“Aaargh!” he grunted, looking at the fresh cut on his calf, oozing blood and throbbing in pain. He searched for the thing that scratched him, but following the bloody rocks up the low climb he rolled on, must have been in the forest, not in the clearing he found himself in. He stood up to examine it again, rubbed his eyes to confirm his sight wasn’t lying to him, then turned to see the water flowing. It was indeed raging as it rushed downwards from the same vertical structure, that was one with the handle that was previously on the ground.
“Oh, dear God,” he muttered, his feet planted in the ground, the searing pain in his leg nothing compared to the fear that was crushing his heart. This wasn’t real, it couldn’t have been. It was a trick, probably an illusion. He should find the others, yes, maybe they were tricked in the same manner.
“I should find the others,” he said out loud, limping as fast as he could, past the now functional pump and into the wide path. The sun was awake, and it danced with the green leaves from the massive trees, creating a rather beautiful path kissed by its rays, all of which was a momentary distraction for Kip.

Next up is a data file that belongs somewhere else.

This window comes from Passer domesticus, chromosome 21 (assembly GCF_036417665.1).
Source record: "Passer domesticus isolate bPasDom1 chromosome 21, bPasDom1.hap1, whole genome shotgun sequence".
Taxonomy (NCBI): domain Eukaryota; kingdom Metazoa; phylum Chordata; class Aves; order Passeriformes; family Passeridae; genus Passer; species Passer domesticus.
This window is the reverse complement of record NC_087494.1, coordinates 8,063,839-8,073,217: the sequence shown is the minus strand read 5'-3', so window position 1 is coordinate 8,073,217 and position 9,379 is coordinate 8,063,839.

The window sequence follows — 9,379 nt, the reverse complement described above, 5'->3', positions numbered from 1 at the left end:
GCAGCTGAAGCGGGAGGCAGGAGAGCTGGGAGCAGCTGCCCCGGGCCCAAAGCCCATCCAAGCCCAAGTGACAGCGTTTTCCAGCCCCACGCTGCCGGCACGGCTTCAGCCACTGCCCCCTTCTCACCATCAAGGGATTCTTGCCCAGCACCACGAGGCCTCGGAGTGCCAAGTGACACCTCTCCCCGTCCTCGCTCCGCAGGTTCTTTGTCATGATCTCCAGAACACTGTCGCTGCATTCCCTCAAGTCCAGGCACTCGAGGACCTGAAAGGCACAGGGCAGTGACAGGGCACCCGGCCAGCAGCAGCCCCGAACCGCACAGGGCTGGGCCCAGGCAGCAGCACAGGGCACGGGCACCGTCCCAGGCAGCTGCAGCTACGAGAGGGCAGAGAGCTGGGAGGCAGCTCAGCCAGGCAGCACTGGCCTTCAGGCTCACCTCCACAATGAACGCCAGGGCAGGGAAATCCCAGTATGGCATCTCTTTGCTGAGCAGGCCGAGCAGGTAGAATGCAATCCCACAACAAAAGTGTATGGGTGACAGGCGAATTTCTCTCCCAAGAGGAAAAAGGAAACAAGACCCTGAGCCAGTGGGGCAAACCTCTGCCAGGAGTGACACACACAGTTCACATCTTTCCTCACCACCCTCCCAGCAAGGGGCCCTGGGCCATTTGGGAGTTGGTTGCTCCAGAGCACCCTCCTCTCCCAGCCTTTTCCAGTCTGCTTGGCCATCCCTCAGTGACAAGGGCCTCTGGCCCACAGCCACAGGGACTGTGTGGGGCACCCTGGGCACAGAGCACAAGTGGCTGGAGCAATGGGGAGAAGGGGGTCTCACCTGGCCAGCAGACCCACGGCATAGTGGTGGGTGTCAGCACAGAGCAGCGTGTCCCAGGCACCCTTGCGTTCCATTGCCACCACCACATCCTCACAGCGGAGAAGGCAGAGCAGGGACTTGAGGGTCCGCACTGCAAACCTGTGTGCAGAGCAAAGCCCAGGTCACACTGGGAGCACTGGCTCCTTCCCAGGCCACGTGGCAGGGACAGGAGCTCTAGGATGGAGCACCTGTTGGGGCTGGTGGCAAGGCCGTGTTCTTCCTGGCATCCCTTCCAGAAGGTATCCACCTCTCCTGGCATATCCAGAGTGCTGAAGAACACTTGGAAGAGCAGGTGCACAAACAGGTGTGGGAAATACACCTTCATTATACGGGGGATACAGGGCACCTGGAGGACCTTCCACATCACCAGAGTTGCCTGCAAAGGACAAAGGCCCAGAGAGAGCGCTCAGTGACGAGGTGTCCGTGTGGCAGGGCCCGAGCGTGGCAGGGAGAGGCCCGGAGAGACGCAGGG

Then, he remembered his mission, and headed for the sharp edge, turned right to the steps, and struggled down each one of them. After some steps, he stopped and cut a piece of his cloth to cover the wound. The knife fumbled in his hands and it fell a few feet ahead of him. He went to pick it up and realized that he was at the foot of the sharp cliff but turned to see yet another one ahead of him. He went over to it, standing carefully at its edge, and saw a series of the same before him.
“Steps,” he sighed, fully giving in to his manic imagination. He sat for a while to attend to his wound, shedding a few tears at the pain, then stood up, forcing his spirit to get over it.
“Where are you?” he asked himself concerning his friends, walking to the normal-sized steps and even jogging down them. The larger steps numbered five in total as he stopped in a lush green plain that descended slightly beyond his eyesight then climbed the foot of the Ung’ Mountains that sat right before him.
“Wow,” was all he could say as he marveled the Creator’s work, walking slowly towards the mountains before losing his balance and nearly falling into a deep pit, where he saw his friends gathered on one side, scared stiff to move.